The moon passed between Nasa's Deep Space Climate Observatory and the Earth, allowing the satellite to capture this rare image of the moon's far side in full sunlight. We normally don't see this side of the moon. As the moon is tidally locked to the earth and doesn't rotate, we only ever see the one face from the earth. Awesome shot!
A NASA camera on the Deep Space Climate Observatory (DSCOVR) satellite returned its first view of the entire sunlit side of Earth from one million miles away. The color images of Earth from NASA’s Earth Polychromatic Imaging Camera (EPIC) are generated by combining three separate images to create a photographic-quality image. The camera takes a series of 10 images using different narrowband filters to produce a variety of science products.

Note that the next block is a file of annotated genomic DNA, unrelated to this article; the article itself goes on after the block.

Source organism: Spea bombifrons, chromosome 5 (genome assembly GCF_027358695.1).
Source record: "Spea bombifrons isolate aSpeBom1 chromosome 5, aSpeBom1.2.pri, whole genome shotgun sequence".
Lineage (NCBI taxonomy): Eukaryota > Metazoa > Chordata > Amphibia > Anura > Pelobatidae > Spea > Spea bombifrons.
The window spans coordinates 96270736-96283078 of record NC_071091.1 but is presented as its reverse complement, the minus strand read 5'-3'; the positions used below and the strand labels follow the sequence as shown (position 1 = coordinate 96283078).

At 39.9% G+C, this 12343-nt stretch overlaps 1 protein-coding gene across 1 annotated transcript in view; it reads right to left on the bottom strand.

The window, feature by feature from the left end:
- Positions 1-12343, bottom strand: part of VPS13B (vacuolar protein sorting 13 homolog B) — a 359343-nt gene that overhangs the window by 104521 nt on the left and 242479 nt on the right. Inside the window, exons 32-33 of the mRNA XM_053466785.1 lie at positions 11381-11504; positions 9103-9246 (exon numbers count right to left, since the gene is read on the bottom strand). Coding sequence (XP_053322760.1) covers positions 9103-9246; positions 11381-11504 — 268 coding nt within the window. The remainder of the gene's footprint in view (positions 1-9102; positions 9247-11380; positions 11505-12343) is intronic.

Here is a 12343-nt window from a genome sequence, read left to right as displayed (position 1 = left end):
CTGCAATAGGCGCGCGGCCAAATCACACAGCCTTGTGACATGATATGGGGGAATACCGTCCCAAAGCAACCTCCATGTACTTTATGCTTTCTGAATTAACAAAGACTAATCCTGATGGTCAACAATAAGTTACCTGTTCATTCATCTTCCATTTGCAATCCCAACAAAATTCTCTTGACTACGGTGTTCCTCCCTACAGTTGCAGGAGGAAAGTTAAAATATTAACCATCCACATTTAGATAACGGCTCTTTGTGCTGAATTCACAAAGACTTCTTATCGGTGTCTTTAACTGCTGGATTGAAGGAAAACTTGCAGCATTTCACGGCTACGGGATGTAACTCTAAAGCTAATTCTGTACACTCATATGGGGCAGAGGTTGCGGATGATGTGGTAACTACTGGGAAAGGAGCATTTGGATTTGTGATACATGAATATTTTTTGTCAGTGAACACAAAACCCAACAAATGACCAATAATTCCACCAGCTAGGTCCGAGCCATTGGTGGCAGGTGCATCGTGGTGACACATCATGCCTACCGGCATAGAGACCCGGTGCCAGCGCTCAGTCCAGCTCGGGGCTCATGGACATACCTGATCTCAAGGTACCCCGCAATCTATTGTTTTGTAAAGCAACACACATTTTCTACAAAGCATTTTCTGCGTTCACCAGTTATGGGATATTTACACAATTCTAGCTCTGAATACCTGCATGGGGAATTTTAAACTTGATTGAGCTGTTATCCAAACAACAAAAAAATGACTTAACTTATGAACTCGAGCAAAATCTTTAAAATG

The Deep Space Climate Observatory is pictured inside the Astrotech satellite processing facility in Titusville, Florida. One half of the Falcon 9 rocket's payload fairing is seen behind the spacecraft. Credit: NOAA
NASA’s new website for its Deep Space Climate Observatory (DSCOVR) mission will be updated daily with images captured 12 to 36 hours prior. 22 Images from Oct. 17th, 2015 have been compiled and looped here to show one full rotation.